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Fuels & Lubes

Managing Complexity In association with:


Contents 2 Overview 3 Biolubes 4 Customer Service 5 Technical Advice 6 The World’s ECAs

An ASM publication Editorial Director: Sam Chambers Associate Editors: Jason Jiang Katherine Si Correspondents: Athens: Ionnis Nikolaou Bogota: Richard McColl Cairo: Camelia Ewiss Cape Town: Joe Cunliffe Dubai: Yousra Shaikh Genoa: Nicola Capuzzo Hong Kong: Alfred Romann London: Holly Birkett Mumbai: Shirish Nadkarni New York: Suzanne Smith Oslo: Hans Thaulow San Francisco: Donal Scully Shanghai: Colin Quek Singapore: V Subramanian Sydney: Ross White-Chinnery Taipei: David Green Tokyo: Masanori Kikuchi Contributors: Nick Berriff, Andrew CraigBennett, Charles De Trenck, Paul French, Chris Garman, Lars Jensen, Jeffrey Landsberg, Peter Sand, Siddhartha Sanyal, Eytan Uliel Editorial material should be sent to or mailed to Office 701, 9 Renmin Lu, Zhongshan District, Dalian, China 116001 Commercial Director: Grant Rowles Sales Director: Helen Ong Maritime ceo advertising agents are also based in Japan, Korea, Scandinavia and Greece — to contact a local agent email for details MEDIA KITS ARE AVAILABLE TO DOWNLOAD AT: All commercial material should be sent to or mailed to Asia Shipping Media, 30 Cecil Street, #19-08 Prudential Tower, Singapore 049712 Design: Tigersoft Design Printers: Allion Printing, Hong Kong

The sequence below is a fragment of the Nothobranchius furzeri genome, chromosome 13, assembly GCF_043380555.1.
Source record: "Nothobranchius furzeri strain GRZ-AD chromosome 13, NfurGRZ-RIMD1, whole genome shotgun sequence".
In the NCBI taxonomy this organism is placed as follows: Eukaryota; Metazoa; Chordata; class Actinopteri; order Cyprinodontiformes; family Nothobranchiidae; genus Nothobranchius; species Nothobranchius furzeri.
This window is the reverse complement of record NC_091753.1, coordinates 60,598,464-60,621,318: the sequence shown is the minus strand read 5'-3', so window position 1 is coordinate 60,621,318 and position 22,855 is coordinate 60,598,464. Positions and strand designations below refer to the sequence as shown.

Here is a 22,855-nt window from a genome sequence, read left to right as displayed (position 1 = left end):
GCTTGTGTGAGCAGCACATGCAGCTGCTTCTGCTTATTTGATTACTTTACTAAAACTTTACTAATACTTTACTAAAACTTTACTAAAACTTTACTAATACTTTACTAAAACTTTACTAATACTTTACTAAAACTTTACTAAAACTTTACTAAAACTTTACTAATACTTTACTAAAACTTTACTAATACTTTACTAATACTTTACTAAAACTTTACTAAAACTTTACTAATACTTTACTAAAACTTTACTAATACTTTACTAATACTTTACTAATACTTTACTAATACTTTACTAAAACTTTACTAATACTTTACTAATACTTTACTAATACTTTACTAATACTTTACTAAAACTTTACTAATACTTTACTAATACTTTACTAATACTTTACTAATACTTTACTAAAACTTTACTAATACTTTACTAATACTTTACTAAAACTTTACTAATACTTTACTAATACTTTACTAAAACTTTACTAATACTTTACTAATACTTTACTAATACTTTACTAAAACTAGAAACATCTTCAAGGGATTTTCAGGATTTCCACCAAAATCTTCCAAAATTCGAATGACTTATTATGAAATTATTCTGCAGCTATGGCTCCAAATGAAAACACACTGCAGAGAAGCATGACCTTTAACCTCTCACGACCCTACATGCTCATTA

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8 Ecoships 9 Technology Gambles 10 Operators 11 Vessel Cosmetics 12 Travel

Who’d be a shipowner?


he life of a shipowner has rarely been so perilously difficult. With the Baltic Dry Index scraping record lows this year, shipping’s recession – now into its seventh year – has withdrawn so much capital from shipping firms’ credit lines that new investments can seem nigh on impossible. Moreover, the hugely changing regulatory framework governing shipping has never been more complex, arguably never so experimental and certainly never so expensive to comply with. With shipping’s environmental footprint increasingly under the spotlight the IMO and flag states around the world have pushed through a dizzying array of new rules and regulations that make the trading life of a ship extraordinarily convoluted. Whether it’s emission control areas or ballast water treatment systems and myriad other confusing new technologies, the job of a technical director at a shipping line is one that needs a constant dose of Panadol. Pity too the lives of crew onboard, especially the masters and chief engineers making world trade happen. Many of these men and women signed up for a career at sea, not to be pen pushers, which increasingly is their remit in today’s overly